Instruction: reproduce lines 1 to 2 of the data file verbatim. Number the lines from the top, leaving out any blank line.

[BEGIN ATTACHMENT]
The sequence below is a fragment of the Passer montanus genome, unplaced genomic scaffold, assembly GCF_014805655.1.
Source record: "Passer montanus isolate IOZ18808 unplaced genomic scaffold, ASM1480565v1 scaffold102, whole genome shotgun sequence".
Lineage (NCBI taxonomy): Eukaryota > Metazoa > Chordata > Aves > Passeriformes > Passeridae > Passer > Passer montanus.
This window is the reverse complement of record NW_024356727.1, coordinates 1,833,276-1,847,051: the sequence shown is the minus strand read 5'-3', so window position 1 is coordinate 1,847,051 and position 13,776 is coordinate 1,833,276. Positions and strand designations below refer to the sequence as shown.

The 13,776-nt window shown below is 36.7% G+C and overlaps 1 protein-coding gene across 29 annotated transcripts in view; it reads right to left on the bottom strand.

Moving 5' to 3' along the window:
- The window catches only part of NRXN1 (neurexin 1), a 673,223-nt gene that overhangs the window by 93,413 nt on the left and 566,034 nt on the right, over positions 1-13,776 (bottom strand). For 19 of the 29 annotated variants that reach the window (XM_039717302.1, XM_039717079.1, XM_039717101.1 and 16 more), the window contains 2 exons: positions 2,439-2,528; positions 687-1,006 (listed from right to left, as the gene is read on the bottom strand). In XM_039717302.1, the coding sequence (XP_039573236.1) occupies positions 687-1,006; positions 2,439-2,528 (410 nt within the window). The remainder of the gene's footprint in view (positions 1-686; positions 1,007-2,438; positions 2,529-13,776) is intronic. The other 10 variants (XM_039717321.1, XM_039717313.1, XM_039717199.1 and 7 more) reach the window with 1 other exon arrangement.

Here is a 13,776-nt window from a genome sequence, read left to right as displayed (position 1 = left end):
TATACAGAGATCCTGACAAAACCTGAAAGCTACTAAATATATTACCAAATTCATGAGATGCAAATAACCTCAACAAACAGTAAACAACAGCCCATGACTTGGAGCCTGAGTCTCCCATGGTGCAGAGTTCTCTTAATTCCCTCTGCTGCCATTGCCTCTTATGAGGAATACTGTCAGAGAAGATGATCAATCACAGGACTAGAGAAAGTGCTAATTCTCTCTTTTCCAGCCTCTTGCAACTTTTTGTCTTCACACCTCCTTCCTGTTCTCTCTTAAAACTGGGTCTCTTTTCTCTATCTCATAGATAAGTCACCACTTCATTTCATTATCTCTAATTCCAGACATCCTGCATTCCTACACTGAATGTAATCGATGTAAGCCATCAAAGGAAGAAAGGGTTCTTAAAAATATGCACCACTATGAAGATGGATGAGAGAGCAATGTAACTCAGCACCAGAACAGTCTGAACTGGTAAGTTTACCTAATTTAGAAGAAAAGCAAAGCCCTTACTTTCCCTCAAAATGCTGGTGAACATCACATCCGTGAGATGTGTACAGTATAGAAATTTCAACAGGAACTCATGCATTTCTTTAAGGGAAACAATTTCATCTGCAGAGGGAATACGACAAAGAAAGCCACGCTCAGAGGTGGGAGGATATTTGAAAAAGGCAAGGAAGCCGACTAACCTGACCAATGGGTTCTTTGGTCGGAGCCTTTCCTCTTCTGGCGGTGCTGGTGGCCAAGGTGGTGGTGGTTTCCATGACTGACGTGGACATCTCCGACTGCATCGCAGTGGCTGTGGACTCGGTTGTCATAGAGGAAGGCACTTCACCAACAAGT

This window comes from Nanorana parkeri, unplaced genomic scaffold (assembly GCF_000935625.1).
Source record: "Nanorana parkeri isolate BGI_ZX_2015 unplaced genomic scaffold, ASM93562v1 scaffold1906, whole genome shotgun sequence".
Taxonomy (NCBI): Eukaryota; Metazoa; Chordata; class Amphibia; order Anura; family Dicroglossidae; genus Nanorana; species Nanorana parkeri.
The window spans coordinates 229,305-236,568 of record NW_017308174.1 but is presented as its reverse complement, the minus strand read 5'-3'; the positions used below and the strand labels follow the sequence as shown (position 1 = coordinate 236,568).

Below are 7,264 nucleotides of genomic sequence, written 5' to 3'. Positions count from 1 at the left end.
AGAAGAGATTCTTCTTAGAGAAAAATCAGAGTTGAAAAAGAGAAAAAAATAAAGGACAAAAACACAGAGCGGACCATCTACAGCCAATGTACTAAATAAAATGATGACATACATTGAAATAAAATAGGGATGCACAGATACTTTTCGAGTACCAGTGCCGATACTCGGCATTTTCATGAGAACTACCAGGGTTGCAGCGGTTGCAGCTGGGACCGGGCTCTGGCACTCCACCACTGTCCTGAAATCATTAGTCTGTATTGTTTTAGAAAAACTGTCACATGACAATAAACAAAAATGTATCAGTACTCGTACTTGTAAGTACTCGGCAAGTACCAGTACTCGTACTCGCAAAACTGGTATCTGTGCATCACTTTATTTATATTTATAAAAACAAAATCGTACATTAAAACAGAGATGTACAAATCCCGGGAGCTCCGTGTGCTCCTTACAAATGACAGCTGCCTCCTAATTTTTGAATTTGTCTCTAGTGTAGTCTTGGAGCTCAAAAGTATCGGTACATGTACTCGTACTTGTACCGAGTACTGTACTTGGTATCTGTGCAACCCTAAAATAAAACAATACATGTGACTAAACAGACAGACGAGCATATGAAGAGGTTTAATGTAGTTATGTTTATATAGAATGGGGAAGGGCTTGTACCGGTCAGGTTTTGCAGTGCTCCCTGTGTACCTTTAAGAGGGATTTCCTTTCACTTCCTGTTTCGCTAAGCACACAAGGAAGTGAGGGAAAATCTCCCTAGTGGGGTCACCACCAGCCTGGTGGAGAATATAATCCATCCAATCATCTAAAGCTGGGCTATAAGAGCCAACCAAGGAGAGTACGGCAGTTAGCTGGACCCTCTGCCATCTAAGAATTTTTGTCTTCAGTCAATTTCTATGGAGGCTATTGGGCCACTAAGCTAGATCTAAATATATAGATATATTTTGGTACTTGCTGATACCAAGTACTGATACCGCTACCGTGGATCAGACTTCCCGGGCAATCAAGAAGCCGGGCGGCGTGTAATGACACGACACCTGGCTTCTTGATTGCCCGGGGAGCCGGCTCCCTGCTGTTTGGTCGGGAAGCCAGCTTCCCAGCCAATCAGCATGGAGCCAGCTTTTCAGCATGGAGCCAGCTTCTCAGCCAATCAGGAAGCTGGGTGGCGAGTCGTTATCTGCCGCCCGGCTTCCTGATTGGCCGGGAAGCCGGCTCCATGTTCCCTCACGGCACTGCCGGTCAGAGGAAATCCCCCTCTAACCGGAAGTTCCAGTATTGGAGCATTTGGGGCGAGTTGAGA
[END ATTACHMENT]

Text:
The sequence below is a fragment of the Passer montanus genome, unplaced genomic scaffold, assembly GCF_014805655.1.
Source record: "Passer montanus isolate IOZ18808 unplaced genomic scaffold, ASM1480565v1 scaffold102, whole genome shotgun sequence".